The volume of data generated across the world continues to grow at an astonishing rate.
IDC expects the Global DataSphere – which is a measure of how much new data is created, captured, replicated, and consumed each year – to more than double in size from 2022 to 2026. And the expansion of data creation is particularly rapid for businesses.
Of course all this data isn’t static. To serve its purpose it needs to flow between businesses, applications, and devices. So, is your business prepared to cope with this surging data traffic?
Rapid expansion of enterprise applications
One of the major factors impacting increased enterprise data traffic flows is the adoption of new technologies. No one can say for sure how many applications the average business uses, and the basis for calculations varies widely.
- Statista reports that organizations worldwide were using an average of 130 SaaS applications in 2022, a significant rise from an average of just eight in 2015.
- A Mulesoft study suggests that the average enterprise organization uses a staggering 976 individual applications, up from 843 in 2021.
- Device telemetry data from Absolute indicates there are 67 applications installed on the average enterprise device, with 10% having more than 100 applications installed.
We could quote figures all day, but the underlying message is clear. Enterprise use of applications is high and increasing rapidly. And that means more data on the move.
Increased traffic drives demand for bandwidth
Surging enterprise data traffic is driving increased demand for network capacity, or bandwidth.
According to Telegeography’s annual State of the Network report, Internet traffic increased at a compound annual rate of 30% between 2018 and 2022. And we’ve seen this first-hand, with data throughput at peak times also increasing by almost 30% at our Internet Exchange in Frankfurt since the start of 2022.
This trend seems likely to continue, fueled by the adoption of IoT devices, increasing broadband penetration in developing markets, and the adoption of increasingly bandwidth-intensive enterprise applications.
This growth in traffic is largely mirrored by the increase in actual global Internet bandwidth which rose 28% in 2022, and has nearly tripled since 2018, meaning it currently stands at 997 Terabites per second (Tbps), according to the Telegeography report. But this expansion in capacity still isn’t keeping pace with demand, which the same report indicates is nearly doubling every two years, meaning transit routes are getting more congested.
Why your business needs sufficient bandwidth
Having the right bandwidth, and a robust infrastructure capable of absorbing additional traffic, gives businesses control over routing and prevents critical data being sent via congested transit routes. Without it the performance of enterprise systems will suffer, resulting in a poor end user experience and potential business disruption.
Bandwidth requirements vary considerably between businesses – depending on how data intensive their processes are. But all businesses should be looking for scalable bandwidth that can expand to meet their continually changing needs.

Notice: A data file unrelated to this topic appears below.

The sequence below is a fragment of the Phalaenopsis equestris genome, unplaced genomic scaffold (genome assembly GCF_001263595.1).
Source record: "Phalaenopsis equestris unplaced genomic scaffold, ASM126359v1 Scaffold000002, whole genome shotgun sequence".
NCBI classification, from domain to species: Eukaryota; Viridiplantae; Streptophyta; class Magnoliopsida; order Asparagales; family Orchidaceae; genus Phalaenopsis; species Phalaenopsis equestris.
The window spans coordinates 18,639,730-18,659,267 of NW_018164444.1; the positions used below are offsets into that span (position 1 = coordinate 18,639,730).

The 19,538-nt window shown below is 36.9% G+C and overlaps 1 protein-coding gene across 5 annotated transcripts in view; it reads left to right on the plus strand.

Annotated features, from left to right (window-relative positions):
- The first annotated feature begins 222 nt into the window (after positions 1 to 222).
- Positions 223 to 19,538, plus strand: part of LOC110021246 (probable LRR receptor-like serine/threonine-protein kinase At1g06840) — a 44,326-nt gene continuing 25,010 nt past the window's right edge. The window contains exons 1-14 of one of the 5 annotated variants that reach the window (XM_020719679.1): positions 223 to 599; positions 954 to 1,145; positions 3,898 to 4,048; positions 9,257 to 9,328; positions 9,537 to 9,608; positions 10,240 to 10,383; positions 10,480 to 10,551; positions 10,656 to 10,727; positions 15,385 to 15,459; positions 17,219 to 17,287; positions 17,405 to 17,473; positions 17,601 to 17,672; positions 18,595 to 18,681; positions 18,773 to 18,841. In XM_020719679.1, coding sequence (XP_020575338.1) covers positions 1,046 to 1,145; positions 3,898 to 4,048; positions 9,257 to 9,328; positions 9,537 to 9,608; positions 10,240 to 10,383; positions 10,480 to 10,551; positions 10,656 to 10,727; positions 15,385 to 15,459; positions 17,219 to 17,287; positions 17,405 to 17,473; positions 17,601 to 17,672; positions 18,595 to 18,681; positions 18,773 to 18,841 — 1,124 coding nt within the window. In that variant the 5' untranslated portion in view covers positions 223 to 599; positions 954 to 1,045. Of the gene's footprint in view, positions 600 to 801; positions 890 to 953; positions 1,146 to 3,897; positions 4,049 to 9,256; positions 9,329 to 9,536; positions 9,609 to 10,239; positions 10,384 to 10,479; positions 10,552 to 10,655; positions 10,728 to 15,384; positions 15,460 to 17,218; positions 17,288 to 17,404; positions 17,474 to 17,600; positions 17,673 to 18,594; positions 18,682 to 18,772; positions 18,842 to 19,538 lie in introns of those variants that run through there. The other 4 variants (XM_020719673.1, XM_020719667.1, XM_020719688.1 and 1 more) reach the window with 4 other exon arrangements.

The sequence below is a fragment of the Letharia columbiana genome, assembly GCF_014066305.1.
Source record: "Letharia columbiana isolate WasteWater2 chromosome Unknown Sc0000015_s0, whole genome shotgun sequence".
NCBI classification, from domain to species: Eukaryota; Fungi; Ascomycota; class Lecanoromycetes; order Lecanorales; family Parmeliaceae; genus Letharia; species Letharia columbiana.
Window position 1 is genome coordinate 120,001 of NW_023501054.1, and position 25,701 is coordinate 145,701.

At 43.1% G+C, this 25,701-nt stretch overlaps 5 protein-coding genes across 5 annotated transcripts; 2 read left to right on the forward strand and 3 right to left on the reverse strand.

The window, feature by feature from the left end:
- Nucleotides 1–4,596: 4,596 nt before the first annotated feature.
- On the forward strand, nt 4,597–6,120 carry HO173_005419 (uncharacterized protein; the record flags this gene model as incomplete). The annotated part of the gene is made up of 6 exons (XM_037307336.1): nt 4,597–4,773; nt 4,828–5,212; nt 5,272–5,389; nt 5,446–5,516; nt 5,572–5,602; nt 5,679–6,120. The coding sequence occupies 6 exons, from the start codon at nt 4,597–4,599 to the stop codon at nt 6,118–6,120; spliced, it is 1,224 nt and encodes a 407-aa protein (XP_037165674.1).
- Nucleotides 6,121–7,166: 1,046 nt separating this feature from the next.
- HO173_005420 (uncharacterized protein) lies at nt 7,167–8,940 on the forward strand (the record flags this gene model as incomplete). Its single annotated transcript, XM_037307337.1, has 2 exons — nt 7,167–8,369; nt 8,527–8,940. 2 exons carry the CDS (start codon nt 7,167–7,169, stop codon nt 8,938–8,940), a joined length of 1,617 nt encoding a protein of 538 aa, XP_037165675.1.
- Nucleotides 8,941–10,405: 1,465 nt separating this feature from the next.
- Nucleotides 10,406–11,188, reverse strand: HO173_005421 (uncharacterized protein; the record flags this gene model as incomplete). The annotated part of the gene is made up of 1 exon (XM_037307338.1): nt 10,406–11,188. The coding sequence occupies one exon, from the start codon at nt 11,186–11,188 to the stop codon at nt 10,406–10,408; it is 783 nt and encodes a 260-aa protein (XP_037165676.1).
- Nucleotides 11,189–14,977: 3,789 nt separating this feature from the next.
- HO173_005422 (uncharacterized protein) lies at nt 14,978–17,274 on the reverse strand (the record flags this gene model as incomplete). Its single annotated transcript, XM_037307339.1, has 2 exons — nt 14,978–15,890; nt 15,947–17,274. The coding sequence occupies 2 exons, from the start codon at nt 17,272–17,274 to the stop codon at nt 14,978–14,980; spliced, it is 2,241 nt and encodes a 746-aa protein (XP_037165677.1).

As a rough guide, the EU commission’s goal is for all residential properties to have access to connections of at least one gigabit per second (Gbps) by 2030. If this is the benchmark for households, businesses should be aiming far higher. Our general ballpark bandwidth recommendations for different types of location are currently as follows:
- Residential standard: 1 Gbps
- Business with power users: 10 Gbps (redundant)
- Business with HQ or high availability: 4 x 10 Gbps
- Datacenter standard: 6 x 10 Gbps
- Datacenter high end: 4 x 100 Gbps
Interconnection platforms future proof your business
An interconnection platform, such as an Internet Exchange or a Cloud Exchange, is the simplest way to ensure your business has the bandwidth it needs, both now and in the future.
Internet Exchanges facilitate data movement from one network to another on a cost-neutral basis – a process known as ‘peering’. These interconnection platforms are incredibly beneficial to businesses that want to control the routing of their data traffic.
The Telegeography report mentioned earlier suggests that there is already a major shift from 10 Gigabit Ethernet (GE) requirements to 100 GE requirements, and that 400 GE requirements are expected to emerge in the next two to three years. Well, Internet Exchanges are ahead of the game and many already enable 400 GE, while others are equipping for the future era of 800 GE
Networks connect to Internet Exchanges with access ports sizes, which are frequently large enough to transmit 400 Gigabits per second. This provides massive throughput to other networks.
This level of peering bandwidth potential empowers businesses to deal with the inevitable rise in data volumes as they adopt new bandwidth-intensive applications. It puts them in control of points of interconnection and delivers almost unlimited possible throughput to other networks. Of course it also lowers latency, but that’s a subject for another day.
Building resilience for ongoing digital transformation
Capacity is just one of the elements businesses need to consider when they’re improving network infrastructure and increasing connectivity resilience to cope with ongoing digital transformation. They will also need to factor in things like latency, reliability, security, and cost efficiency.
Check out our guide Building connectivity for the world of tomorrow to learn more about how an interconnection platform enables all the elements you need to transform your digital infrastructure and support your business long into the future.